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Executive Summary
     Section 2
     Section 3
     Section 4
     Section 5
     Section 6
     Section 7
Strategy Profiles
1 Land use
     2 Bicycle/Pedestrian
     3 Bicycle/Pedestrian
     4 Bicycle/Pedestrian
     5 Travel Demand
     6 Travel Demand
     7 Transit
     8 Transit
     9 Transit
     10 Transit
     11 Roadway
     12 Roadway
     13 Goods Movement
     14 Roadway
     15 Roadway
     16 Roadway

updated 11/05/99

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Corridor Selection Process

Through a series of working meetings, the core group established certain criteria to help select an appropriate corridor. These criteria fell into two groups: characteristics that should be present in the corridor; and, based upon those characteristics, strategies that have a high potential for succeeding and were important to the group. The criteria groups are listed below:

Corridor Characteristics:

Significant Shopping Trips

Potential for Marketing/Acceptance of Transportation Demand Management (TDM) Strategies

Congestion (volume/capacity ratio)

Growth Potential/Land Use

Growth Management (municipal willingness)

Amount of Travel (volume)

Transit Service/Markets

Complexity of Travel Markets (time of day, purpose, origin-destination pattern)

Potential Strategies:

Vans/Shuttle to Retail

ETR Integration (How to gain efficiency across employers)

Cash Out Parking

Encourage Rail Linkages

Rationalize Bus Routes


Teleshopping/Retail Deliveries

Access Control

Operational Improvements

Shoulder Use

Bicycle Facilities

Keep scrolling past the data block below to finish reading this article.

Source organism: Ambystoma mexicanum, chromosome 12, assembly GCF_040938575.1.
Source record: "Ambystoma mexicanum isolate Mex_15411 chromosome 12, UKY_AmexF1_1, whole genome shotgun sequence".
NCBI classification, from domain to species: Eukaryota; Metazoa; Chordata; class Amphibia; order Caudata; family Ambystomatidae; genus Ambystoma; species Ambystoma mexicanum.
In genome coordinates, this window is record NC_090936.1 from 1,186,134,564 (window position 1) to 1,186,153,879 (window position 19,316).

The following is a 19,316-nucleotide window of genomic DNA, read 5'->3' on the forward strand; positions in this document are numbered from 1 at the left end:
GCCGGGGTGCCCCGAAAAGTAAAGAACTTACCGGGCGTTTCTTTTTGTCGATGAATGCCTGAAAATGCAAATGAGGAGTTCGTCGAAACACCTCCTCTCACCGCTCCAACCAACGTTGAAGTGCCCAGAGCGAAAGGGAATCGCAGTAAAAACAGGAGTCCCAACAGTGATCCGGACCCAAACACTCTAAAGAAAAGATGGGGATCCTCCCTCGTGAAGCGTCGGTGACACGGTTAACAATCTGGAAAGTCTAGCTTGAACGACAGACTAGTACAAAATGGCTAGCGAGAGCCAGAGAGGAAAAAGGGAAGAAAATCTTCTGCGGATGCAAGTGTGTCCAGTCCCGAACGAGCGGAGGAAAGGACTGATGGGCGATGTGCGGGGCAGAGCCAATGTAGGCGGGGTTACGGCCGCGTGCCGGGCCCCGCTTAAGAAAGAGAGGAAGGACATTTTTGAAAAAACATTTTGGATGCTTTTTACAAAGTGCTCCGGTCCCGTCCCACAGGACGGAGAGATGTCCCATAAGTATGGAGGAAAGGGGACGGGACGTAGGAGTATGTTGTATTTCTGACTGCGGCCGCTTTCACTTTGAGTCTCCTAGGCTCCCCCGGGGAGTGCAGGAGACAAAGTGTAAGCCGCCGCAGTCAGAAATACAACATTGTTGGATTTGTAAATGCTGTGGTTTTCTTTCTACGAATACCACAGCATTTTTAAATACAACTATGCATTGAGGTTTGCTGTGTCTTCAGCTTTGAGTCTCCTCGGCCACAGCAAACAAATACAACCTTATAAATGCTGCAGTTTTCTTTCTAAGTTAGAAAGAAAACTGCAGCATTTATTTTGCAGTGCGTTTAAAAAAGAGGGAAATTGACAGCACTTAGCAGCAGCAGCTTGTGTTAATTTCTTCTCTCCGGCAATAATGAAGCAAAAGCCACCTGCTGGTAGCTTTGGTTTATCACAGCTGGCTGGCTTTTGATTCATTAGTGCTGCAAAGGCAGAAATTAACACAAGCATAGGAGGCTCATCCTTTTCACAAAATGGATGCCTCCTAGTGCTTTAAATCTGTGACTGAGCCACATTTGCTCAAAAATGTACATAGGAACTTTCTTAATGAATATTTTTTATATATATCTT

Pedestrian Facilities

Redevelopment/Centers (Not a land use assessment tool)

Operational Opportunities

Incident Management

Signal Interaction

From these criteria, three candidate corridors emerged: the Route 1 corridor from New Brunswick to Woodbridge, the I-287 corridor from New Brunswick to Morristown, and the Route 206 corridor from Bridgewater to Roxbury. After much discussion and thought, the participants reached agreement that the Route 1 Corridor in Northern Middlesex County was the best overall candidate for collaborative study.

This 11.6 mile segment of Route 1 between New Brunswick and Woodbridge Township is one of the most heavily used routes in the County. Running parallel to the New Jersey Turnpike, Route 1 offers a non-tolled alternative and carries, to some extent, through traffic between Newark/New York City and Trenton/Philadelphia. Route 1 also carries significant volumes of truck and auto traffic to and from major traffic generators in Middlesex and Union Counties, including Newark Airport, Port Elizabeth, and many industrial and commercial centers. In addition, Route 1 carries and is crossed by significant volumes of commuting, shopping, and other traffic generated by residential and other land uses in its immediate vicinity, including two regional shopping malls. The townships of Woodbridge and Edison, the boroughs of Metuchen and Highland Park, and the city of New Brunswick are located along the study corridor

Subsequently, the core group initiated an outreach program targeted at corridor stakeholders who have an influence on transportation and land use in the region and who felt this effort was important to them. The result was an expanded group (renamed the Route 1 Collaborative, or just "the Collaborative") of twenty-nine members that included representatives from local and state government; residential, institutional business and retail establishments, elected officials, transportation consultants, educators and non-profit groups. The Route 1 Collaborative then got down to the business of developing a scope of work that defined the purpose, processes and expected products of the study and choosing a consultant via the NJDOT’s consultant selection process.